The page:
[Date Prev][Date Next][Thread Prev][Thread Next][Date Index][Thread Index][Author Index][Search Archives]

Law of Arms, was something about Pointless

Poster: clevin@rci.ripco.com (Craig Levin)

Tibor dixit:

> Ahh, but which illusion?  The illusion of ownership of armory?  That
> illusion is not a good one: for it is not only false (as all illusions are)
> but it prevents us from understanding history, and from playing more and
> better games of history.

If ownership of armory is an illusion, whence came all those
lawsuits at the Court of Lord Lyon, of the Earl Marshal, and
several lesser known tribunals? Surely, one doesn't sue for
possession of something, when one doesn't believe that that
something can be possessed! I think what we need is a clearer
exposition of the law of arms, which can be found in George
Squibb's _High_ _Court_ _of_ _Chivalry_. The Upton/Bartolus
school, which upheld the right to assume arms, was countered not
just in the British Isles, but also on the Continent, by another
school, which believed that arms were granted, and could not be
assumed. Tibor, and you, my fellows in the College, I speak of De
Bado Aureo, Strangways, and Ferne, as well as the much-debated
proclamation of Henry V after Agincourt, which Velde and others
take to interpret one way, but the Latin is clear. If any prefer,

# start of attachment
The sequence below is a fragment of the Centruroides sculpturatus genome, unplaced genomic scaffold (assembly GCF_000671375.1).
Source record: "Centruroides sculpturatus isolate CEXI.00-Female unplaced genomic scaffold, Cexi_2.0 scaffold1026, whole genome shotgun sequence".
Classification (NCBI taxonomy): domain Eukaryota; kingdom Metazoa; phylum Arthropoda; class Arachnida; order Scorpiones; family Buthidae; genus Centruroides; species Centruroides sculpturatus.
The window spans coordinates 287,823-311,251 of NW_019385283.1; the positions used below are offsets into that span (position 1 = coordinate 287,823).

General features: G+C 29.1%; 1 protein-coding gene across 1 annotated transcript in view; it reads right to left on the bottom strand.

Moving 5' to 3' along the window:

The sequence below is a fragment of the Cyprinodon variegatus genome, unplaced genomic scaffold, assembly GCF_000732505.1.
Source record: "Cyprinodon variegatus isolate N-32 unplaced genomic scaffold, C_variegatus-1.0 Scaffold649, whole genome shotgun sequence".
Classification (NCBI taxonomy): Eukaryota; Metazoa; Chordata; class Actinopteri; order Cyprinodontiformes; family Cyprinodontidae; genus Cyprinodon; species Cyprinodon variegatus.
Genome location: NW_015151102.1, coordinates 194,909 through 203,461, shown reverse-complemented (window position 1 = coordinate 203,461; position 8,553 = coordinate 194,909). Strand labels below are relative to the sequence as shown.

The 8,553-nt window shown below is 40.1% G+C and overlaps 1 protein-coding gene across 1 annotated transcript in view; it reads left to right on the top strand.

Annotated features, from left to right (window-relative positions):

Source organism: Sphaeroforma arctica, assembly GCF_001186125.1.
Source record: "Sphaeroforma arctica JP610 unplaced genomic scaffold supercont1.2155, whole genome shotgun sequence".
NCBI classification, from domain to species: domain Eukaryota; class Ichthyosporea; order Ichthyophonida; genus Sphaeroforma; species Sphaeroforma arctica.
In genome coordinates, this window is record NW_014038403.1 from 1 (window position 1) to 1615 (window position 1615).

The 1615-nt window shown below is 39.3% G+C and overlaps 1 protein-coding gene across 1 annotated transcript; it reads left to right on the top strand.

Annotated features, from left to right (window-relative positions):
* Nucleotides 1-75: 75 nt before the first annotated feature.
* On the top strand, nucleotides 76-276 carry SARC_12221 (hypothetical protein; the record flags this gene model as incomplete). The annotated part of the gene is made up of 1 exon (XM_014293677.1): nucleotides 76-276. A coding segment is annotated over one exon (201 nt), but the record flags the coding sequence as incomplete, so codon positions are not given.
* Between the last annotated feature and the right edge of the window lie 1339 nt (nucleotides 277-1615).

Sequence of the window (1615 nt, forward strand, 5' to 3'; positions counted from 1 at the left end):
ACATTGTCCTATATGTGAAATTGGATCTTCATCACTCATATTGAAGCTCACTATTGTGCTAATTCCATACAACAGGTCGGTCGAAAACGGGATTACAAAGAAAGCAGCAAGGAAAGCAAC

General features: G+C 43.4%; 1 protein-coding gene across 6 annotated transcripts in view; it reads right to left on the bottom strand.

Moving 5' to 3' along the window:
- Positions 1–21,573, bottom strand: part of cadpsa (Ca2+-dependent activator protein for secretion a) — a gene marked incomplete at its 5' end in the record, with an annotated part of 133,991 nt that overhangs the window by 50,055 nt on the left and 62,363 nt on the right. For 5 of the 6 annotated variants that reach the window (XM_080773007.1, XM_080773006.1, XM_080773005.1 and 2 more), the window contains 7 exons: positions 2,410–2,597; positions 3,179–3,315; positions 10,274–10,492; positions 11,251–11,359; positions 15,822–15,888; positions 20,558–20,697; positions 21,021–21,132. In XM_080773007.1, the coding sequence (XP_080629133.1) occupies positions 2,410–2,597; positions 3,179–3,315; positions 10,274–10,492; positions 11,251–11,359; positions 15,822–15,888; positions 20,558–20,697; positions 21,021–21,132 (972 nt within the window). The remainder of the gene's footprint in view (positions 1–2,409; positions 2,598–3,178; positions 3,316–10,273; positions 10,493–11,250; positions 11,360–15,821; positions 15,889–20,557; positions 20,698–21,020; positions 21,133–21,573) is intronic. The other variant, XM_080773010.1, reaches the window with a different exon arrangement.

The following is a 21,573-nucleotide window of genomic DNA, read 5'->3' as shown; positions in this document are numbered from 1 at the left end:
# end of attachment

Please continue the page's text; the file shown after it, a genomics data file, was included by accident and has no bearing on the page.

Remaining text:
to engage in this, as Latinists, I can post the proclamation in
the original.

> I have some of the most fun I can have in the Society, when I can act as a
> period herald acted.  Resolving such disputes in a peaceful and period style
> manner seems to me to be the ultimate fun,

I agree. IMO, heralds aren't asked in the SCA to act in their
role of mediators as they would have in period, and I'd love to
try my hand at it.

> Or, is the illusion you feel that is being shattered the period illusion we
> attempt to create? Nothing could be further from the truth.  Identical arms
> were born all over history.  (I could bear that out with a quick check in
> Papworths Ordinary, any random page.)
> That seems like an interesting challenge.  I happen to be working from home
> today, so I will check some random page in Papworths...

<Oh, for a Papworth's! Catholic U.'s mediaeval studies
department's walked decades ago.>

> Page 356.  The first arms listed belong two different names, the third
> arms listed belong to 3 different names, the fourth arms listed belong to 4
> different names, the fifth arms listed belong to 4 different names, the
> seventh arms belong to two different names.  Half the arms belong to
> multiple names.  (And this is England alone: I know not for the continent.)

> Let's check a few other pages, the first 10 arms:  I find that somewhere
> between one half to one third of these random arms have multiple holders.

My guess is that they're not in the same shires, yes? There's
some talk about Carminow v. Scrope in which the Carminows'
advocate notes that Cornwall was once a separate kingdom, and
hence its own heraldic jurisdiction, as, indeed, many of the
shires were. Still, I'd love to learn more.

Craig Levin
List Archives, FAQ, FTP:  http://sca.wayfarer.org/merryrose/
            Submissions:  atlantia@atlantia.sca.org
        Admin. requests:  majordomo@atlantia.sca.org